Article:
Touched at every moment by Cécile McLorin Salvant’s brilliance, The Window is a dazzling new release from an artist who is surely, to quote Duke Ellington, “beyond category.”
- Cécile McLorin Salvant | “The Window” | September 28 via Mack Avenue Records - Cécile McLorin Salvant Explores Mercurial Nature of Love on Stunning Duo Album with Critically Acclaimed Pianist Sullivan Fortner The Window — Available September 28 via Mack Avenue Records The world first learned of the incredible vocal artistry of Cécile McLorin Salvant when she won the prestigious 2010 Thelonious Monk International Jazz Competition. In just under…
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- Cecile McLorin Salvant – “Dreams and Daggers” – Available September 29 - GRAMMY® Award-winning vocalist Cécile McLorin Salvant has had a remarkable rise to stardom in her professional career, and she’s taking another big leap forward with Dreams and Daggers, her third album for Mack Avenue Records, available September 29. “The songs on this album are of dreams and daggers. The daggers have been used at times…
historical context and modern possibilities of every song she sings,
even the deepest American standards.” — Pitchfork
even one as frequently sung as ‘Somewhere.'” — Pitchfork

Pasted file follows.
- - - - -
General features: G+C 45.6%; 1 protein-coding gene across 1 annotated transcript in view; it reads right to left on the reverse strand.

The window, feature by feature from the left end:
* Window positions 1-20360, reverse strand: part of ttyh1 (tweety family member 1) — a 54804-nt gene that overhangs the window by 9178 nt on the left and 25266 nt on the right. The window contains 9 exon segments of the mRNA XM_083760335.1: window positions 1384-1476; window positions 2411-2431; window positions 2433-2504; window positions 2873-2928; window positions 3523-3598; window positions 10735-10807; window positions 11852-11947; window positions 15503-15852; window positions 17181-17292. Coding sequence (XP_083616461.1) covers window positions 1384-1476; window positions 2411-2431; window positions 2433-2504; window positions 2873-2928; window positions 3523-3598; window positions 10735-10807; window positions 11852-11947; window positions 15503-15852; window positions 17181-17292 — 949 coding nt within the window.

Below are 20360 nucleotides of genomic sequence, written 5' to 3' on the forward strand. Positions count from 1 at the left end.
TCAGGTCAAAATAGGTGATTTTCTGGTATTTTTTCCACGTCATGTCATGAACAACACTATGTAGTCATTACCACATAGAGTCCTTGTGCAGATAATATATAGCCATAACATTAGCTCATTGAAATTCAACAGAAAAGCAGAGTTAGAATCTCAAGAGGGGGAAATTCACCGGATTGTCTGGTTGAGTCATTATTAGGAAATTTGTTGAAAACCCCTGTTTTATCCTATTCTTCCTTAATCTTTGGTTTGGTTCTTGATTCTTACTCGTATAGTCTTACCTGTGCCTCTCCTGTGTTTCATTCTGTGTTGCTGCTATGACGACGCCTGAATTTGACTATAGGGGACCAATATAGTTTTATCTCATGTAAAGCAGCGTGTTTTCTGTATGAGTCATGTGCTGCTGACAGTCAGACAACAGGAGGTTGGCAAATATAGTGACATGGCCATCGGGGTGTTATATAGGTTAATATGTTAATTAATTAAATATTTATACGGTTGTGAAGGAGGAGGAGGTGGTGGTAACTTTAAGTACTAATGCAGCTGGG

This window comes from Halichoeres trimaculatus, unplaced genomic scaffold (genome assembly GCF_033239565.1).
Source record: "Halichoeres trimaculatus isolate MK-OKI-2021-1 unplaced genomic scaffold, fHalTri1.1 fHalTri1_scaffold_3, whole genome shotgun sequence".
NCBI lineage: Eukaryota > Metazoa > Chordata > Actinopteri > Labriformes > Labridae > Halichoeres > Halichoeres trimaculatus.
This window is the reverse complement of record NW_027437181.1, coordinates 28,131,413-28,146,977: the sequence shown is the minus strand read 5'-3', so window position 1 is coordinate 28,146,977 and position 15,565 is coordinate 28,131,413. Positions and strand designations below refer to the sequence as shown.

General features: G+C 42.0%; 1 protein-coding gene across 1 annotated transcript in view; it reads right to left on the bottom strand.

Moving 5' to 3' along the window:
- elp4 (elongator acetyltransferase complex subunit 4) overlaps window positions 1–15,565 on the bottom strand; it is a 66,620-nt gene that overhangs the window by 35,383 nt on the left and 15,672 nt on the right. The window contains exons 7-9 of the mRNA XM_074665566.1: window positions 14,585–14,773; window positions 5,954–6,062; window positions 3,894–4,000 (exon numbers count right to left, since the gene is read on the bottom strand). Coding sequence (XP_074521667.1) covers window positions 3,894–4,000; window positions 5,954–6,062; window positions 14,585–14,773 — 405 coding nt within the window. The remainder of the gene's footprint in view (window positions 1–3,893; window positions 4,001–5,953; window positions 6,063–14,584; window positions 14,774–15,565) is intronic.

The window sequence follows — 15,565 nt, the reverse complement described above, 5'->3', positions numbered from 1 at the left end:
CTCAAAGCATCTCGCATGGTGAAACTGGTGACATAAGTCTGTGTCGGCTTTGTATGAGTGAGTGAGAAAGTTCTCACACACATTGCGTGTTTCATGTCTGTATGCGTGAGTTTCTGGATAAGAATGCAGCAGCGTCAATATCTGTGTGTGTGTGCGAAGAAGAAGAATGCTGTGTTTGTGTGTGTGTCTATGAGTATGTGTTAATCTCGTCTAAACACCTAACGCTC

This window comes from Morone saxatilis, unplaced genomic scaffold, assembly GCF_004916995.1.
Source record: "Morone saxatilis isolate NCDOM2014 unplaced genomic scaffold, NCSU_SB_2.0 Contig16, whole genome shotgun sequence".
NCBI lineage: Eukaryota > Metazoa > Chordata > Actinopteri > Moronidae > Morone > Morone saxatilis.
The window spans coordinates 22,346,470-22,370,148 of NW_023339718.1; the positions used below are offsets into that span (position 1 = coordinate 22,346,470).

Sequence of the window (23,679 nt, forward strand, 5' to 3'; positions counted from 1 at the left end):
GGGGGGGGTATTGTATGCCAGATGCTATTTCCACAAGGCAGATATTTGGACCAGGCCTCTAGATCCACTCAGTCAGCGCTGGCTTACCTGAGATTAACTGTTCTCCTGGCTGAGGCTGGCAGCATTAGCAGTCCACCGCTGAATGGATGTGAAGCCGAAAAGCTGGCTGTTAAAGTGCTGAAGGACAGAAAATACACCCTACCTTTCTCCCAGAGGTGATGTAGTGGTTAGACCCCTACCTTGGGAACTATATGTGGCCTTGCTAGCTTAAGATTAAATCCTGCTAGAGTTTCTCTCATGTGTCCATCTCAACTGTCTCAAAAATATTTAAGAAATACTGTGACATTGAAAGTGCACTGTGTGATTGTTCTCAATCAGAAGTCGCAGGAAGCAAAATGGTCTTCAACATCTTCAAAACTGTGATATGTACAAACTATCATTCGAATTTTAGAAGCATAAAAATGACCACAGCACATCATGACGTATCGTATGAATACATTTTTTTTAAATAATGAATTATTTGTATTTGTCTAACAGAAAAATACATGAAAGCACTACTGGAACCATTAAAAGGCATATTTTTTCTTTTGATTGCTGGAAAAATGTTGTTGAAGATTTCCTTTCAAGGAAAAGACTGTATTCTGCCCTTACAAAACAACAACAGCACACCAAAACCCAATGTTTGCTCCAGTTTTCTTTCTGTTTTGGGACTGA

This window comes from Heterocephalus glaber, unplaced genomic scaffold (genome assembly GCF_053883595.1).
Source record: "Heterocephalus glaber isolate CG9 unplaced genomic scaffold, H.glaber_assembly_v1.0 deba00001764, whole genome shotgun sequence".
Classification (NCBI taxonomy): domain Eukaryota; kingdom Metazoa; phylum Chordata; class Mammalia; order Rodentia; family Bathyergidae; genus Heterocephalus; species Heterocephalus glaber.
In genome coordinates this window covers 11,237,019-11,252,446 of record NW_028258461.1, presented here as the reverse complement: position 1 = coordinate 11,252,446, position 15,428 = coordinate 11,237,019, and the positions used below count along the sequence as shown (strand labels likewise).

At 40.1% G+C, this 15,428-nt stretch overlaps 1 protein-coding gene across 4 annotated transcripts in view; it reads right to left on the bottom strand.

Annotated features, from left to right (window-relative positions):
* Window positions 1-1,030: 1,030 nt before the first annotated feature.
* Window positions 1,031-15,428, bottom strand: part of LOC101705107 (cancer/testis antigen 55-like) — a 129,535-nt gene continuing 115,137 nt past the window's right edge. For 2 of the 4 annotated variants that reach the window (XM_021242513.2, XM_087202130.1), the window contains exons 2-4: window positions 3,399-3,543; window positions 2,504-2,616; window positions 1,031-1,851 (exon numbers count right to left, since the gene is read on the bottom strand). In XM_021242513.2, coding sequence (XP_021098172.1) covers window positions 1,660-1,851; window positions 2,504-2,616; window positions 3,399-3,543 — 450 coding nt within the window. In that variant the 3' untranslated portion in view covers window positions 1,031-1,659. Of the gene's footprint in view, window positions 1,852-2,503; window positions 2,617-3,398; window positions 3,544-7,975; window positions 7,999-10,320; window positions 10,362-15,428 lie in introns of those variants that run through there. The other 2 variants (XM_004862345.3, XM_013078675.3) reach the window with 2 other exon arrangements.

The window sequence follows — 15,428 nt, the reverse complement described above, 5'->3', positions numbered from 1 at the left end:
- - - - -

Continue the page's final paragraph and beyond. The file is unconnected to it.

jazz singing with her fourth album, which benefits from a pianist who
sounds as majestically unhinged as she does.” — Variety
alive as a jazz vocals fan after all.” — Variety
vocally challenged curator of unrevived gems.” — Variety
But on 'The Window,' the wise, virtuosic and subtly subversive 29-year-old singer opts for a setting so stark it can almost seem abstract.” — Rolling Stone
to generally stunning effect.” — Rolling Stone
execution and a superb classical vocal foundation..." -- NPR
with nuanced dynamics and expressive precision that uses jazz more as
scenery than reigning sensibility." -- DownBeat
of persuasion rarely sounds so good." -- Soul Tracks
or music from pre-Renaissance France." -- KCRW "Rhythm Planet"
the most powerful voices in jazz." -- All About Jazz